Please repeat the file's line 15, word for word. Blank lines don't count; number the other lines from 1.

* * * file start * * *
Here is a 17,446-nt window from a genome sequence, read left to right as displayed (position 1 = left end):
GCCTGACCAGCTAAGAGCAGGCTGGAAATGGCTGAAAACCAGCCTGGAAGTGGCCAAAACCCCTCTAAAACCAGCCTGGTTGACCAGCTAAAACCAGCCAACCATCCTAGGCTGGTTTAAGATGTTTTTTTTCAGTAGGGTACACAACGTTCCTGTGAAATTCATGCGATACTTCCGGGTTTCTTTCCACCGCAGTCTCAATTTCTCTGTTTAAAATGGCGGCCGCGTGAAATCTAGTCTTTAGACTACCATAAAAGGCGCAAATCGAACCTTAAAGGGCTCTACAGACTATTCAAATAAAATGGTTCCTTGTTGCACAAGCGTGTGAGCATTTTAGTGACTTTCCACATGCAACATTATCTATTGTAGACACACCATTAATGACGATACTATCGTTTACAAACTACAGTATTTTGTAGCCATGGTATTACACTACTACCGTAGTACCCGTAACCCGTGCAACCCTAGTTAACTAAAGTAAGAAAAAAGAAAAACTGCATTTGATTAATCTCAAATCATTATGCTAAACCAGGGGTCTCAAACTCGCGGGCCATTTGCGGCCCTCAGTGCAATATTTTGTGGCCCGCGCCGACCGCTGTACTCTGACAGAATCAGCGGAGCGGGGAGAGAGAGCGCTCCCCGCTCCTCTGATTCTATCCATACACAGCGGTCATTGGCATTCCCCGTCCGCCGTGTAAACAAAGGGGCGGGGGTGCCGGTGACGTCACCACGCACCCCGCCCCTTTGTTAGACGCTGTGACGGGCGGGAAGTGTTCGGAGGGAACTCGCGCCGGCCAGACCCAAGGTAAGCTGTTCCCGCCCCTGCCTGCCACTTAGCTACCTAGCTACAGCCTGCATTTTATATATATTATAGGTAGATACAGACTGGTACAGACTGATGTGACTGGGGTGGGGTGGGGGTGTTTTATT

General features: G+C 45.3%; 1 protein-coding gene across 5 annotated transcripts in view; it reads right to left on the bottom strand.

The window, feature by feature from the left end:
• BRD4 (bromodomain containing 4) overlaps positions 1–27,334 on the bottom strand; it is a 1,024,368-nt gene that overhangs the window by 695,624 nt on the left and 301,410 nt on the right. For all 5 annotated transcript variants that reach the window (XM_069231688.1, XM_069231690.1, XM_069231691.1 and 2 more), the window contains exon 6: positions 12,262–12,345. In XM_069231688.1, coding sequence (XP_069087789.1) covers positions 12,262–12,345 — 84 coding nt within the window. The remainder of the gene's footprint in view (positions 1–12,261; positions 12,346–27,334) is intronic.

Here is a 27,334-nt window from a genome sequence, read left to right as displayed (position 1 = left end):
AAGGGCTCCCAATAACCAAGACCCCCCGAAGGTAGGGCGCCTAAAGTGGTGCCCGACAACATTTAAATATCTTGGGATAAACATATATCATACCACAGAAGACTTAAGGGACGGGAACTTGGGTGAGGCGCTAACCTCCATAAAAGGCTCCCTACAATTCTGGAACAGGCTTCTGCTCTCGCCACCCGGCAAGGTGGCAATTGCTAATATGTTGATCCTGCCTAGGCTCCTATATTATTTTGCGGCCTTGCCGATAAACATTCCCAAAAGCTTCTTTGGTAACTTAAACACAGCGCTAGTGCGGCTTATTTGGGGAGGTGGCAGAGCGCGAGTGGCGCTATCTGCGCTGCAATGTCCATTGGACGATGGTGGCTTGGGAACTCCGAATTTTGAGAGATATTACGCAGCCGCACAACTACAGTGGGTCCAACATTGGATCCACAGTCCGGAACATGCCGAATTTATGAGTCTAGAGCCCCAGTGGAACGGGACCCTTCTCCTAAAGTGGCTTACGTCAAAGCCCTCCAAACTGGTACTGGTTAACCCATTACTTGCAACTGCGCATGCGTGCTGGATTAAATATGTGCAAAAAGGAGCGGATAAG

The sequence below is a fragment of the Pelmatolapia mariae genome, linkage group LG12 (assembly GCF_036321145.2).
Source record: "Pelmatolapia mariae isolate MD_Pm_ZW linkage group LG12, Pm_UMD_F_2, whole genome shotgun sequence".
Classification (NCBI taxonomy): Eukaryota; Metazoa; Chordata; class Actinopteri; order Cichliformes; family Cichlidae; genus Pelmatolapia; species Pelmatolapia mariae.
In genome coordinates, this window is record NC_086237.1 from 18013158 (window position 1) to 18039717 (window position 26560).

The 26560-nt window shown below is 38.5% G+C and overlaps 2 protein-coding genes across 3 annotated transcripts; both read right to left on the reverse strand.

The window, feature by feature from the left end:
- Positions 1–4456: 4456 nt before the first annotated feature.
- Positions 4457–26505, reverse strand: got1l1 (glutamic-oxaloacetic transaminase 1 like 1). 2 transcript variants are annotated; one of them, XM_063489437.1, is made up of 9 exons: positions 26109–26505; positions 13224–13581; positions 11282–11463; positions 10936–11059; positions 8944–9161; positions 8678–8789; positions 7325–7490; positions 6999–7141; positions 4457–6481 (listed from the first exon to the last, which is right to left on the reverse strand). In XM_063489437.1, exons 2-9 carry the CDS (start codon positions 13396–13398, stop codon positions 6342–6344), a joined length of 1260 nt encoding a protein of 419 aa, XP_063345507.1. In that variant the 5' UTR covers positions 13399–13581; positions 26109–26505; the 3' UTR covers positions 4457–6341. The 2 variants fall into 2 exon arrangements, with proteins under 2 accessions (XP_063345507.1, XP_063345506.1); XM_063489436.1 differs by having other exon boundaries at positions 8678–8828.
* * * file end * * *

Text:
- Positions 4457–26505, reverse strand: got1l1 (glutamic-oxaloacetic transaminase 1 like 1). 2 transcript variants are annotated; one of them, XM_063489437.1, is made up of 9 exons: positions 26109–26505; positions 13224–13581; positions 11282–11463; positions 10936–11059; positions 8944–9161; positions 8678–8789; positions 7325–7490; positions 6999–7141; positions 4457–6481 (listed from the first exon to the last, which is right to left on the reverse strand). In XM_063489437.1, exons 2-9 carry the CDS (start codon positions 13396–13398, stop codon positions 6342–6344), a joined length of 1260 nt encoding a protein of 419 aa, XP_063345507.1. In that variant the 5' UTR covers positions 13399–13581; positions 26109–26505; the 3' UTR covers positions 4457–6341. The 2 variants fall into 2 exon arrangements, with proteins under 2 accessions (XP_063345507.1, XP_063345506.1); XM_063489436.1 differs by having other exon boundaries at positions 8678–8828.